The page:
Four of drag racing’s most iconic vehicles are now owned by one of stock car racing’s most iconic owners.
The Mongoo$e and Snake forever changed the face of motorsports with their groundbreaking Mattel Hot Wheels deal, which ran from 1970 through ’73. The two haulers and race cars carrying the original Hot Wheels banner disappeared in the ensuing years. After retiring from racing, Don Prudhomme doggedly hunted down and painstakingly restored both Hot Wheels haulers and his yellow Hot Wheels ’Cuda. As Snake toiled away, Mongoo$e decided to meticulously recreate his Hot Wheels Duster, which Prudhomme eventually purchased.
The better-than-new haulers with race cars strapped to their backs sat proudly in Snake’s Vista, California, facility, making rare and wildly received appearances until Snake and Mongoo$e, The Movie began production. Though the actors may strongly disagree, the real stars of the movie were those Hot Wheels race cars, and especially the haulers. Now once again, they were on the road traveling throughout the nation, much to the delight of all who viewed them.
With Snake and Mongoo$e, The Movie reigniting the fascination and passion for these historic race vehicles, Snake made an agonizing decision: It was time to part ways with his “babies.” Arrangements were made for all four vehicles to be sold as one unit at the prestigious Barrett-Jackson Scottsdale, Arizona, auction this past January. It was a very big bite for one bidder to take, money- and size-wise.
The king of automotive auctions, Craig Jackson and his team, aggressively promoted the Hot Wheels vehicles throughout the last four months of 2013, and come the nationally televised big event, they were once again the stars of the show. In addition to the vehicles, the two who made them famous—Mongoo$e and Snake—were also in attendance. Throughout the week-long auction, the duo spent hours in autograph sessions, making more than 3,000 fans very happy.
If your only experience with this event is through TV, you have no idea what a huge “happening” it is. Covering several enclosed acres of vehicles and all things automotive, Mongoo$e describes it as “a swap meet for millionaires.” The auction’s also a mecca for celebrities from the racing world and Hollywood. The forty-third edition saw 1,400 vehicles sold for a record 113 million dollars.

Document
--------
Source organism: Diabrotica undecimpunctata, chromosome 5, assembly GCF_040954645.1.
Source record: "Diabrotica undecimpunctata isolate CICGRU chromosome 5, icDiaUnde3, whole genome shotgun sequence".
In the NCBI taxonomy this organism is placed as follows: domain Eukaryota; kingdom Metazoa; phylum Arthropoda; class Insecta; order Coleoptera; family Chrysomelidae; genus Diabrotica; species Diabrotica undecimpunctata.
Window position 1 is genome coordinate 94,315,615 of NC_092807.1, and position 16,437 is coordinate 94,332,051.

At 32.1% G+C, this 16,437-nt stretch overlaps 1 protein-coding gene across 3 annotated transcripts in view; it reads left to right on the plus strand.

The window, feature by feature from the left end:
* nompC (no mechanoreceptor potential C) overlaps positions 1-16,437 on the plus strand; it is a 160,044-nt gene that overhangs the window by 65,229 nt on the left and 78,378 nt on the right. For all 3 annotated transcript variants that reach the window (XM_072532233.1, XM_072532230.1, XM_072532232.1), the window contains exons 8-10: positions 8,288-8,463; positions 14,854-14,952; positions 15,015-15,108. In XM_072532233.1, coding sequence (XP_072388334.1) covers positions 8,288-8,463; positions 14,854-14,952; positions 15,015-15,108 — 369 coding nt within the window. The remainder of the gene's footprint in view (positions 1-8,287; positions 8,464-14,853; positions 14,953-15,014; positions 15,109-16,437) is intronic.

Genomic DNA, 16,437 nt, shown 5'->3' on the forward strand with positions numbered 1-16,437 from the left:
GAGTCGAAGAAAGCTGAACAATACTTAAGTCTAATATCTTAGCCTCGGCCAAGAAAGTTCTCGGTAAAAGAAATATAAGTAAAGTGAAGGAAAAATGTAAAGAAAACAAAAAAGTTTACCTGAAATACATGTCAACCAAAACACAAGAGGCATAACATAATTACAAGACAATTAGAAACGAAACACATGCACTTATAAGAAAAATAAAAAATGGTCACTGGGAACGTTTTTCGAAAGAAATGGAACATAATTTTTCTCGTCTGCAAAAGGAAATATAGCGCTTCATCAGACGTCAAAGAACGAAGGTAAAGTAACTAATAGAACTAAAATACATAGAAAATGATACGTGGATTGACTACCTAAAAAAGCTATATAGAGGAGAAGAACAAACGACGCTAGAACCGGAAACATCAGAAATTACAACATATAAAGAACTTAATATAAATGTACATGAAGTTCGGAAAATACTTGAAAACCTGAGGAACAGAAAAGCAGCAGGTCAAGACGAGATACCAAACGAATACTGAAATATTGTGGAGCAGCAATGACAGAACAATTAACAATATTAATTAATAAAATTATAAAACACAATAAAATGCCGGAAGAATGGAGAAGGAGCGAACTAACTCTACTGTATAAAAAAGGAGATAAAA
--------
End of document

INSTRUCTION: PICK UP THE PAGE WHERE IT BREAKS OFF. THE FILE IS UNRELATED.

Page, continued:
Friday night the haulers and race cars were moved from their prime indoor location in preparation for their Saturday sale. Following another autograph session, Snake fired up the ’Cuda, thrilling the throng of fans. Tension built throughout the course of the day. There were several big money bidders from outside the U.S. showing interest, stoking fears the Hot Wheels racers might be spirited away, never to be seen again. The haulers were too heavy to be run across the auction block, so in an incredible bit of showmanship, the ’Cuda was going to be fired up outside and Snake would drive it on stage!
The actual bidding war was scheduled to begin as the live, televised portion of the event drew to a close—the grand finale. A cadre of security guards cleared a wide path, Snake saddled up and with the nitro Hemi roaring, charged onto the stage…and the crowd went wild! Without a doubt, this was the most spectacular entrance in the history of Barrett-Jackson. Once the bidding began, the money quickly rocketed. When the smoke cleared, NASCAR legend Rick Hendricks ponied up a cool million dollars, taking these four iconic race vehicles to a good home in Charlotte, North Carolina.
The singular event that brought these Hot Wheels vehicles back to the nation’s attention was Snake and Mongoo$e, The Movie. Even while the movie was still in theaters across the country, people were clamoring for copies of the film. We’re pleased to announce that this is coming to pass.
The movie will be released by Anchor Bay Films for digital download on iTunes and Amazon Instant Video, and On Demand across select cable providers March 4, and on Blu-ray/DVD April 8. So, race fans, grab ’em before they fly off the shelves.
’Goo$e and Snake were featured in autograph sessions throughout the auction. Both were suffering from terminal writer’s cramp before it was all over.
With the camera rolling, Snake warms up the ’Cuda prior to Saturday’s Big Show.
Wherever Snake and ’Goo$e went, reporters followed. This is in the tented area where the cars are staged prior to being brought onto the auction block.
The ’Cuda’s Hemi on max cackle, Snake rounds the bend on his way to center stage.
Dave Strickler’s Old Reliable Super Stock ’67 Z28 Camaro: $253,000.
Warren Johnson’s ’87 Oldsmobile Firenza Pro Stock: $35,000.
Smith & Gainer’s ’70 SS454 Chevelle Super Stock convertible: $71,000.
Buddy Martin, the last remaining member of the fabled Ronnie Sox, and engine whiz Jake King, was the center of much attention. Their ’68 factory Super Stock Barracuda brought 198,000.
The Roy Saboury-built World’s Fastest Street Legal Car, ’63 split-window ’Vette 6.75 E.T. 209 mph: $198,000.
Text by Pete Ward and Photos by Jim White and Pete Ward